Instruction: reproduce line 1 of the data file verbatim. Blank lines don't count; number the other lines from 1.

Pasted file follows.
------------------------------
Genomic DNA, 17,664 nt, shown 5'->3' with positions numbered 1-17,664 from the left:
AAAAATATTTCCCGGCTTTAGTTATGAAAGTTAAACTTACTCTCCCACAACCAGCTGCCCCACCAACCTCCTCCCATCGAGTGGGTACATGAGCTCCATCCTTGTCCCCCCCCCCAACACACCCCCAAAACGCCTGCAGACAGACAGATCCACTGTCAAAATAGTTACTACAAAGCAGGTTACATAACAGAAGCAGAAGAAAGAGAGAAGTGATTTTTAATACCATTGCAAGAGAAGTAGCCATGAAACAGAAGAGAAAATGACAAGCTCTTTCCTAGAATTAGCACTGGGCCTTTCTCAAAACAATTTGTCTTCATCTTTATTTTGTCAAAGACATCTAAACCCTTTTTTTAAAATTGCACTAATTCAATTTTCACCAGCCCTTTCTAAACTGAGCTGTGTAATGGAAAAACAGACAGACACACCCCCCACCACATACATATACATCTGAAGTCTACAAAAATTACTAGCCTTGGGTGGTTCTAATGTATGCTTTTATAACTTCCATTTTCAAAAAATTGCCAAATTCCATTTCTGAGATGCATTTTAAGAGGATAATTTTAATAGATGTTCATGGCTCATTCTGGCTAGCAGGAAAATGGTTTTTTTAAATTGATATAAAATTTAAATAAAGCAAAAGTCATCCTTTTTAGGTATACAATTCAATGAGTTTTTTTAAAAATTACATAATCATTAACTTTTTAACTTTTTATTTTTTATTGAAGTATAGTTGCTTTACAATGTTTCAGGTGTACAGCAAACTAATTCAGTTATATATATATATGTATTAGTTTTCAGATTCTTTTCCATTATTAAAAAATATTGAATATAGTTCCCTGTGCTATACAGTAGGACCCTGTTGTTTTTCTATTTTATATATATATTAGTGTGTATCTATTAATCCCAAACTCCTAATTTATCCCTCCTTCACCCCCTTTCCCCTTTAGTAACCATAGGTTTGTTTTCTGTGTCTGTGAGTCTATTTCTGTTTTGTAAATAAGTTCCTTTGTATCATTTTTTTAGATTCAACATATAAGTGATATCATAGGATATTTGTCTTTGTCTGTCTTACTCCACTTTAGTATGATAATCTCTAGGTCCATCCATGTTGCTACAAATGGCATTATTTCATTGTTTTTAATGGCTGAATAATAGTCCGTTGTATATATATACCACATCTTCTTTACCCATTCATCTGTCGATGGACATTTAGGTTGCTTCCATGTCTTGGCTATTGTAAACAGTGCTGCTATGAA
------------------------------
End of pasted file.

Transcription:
Genomic DNA, 17,664 nt, shown 5'->3' with positions numbered 1-17,664 from the left: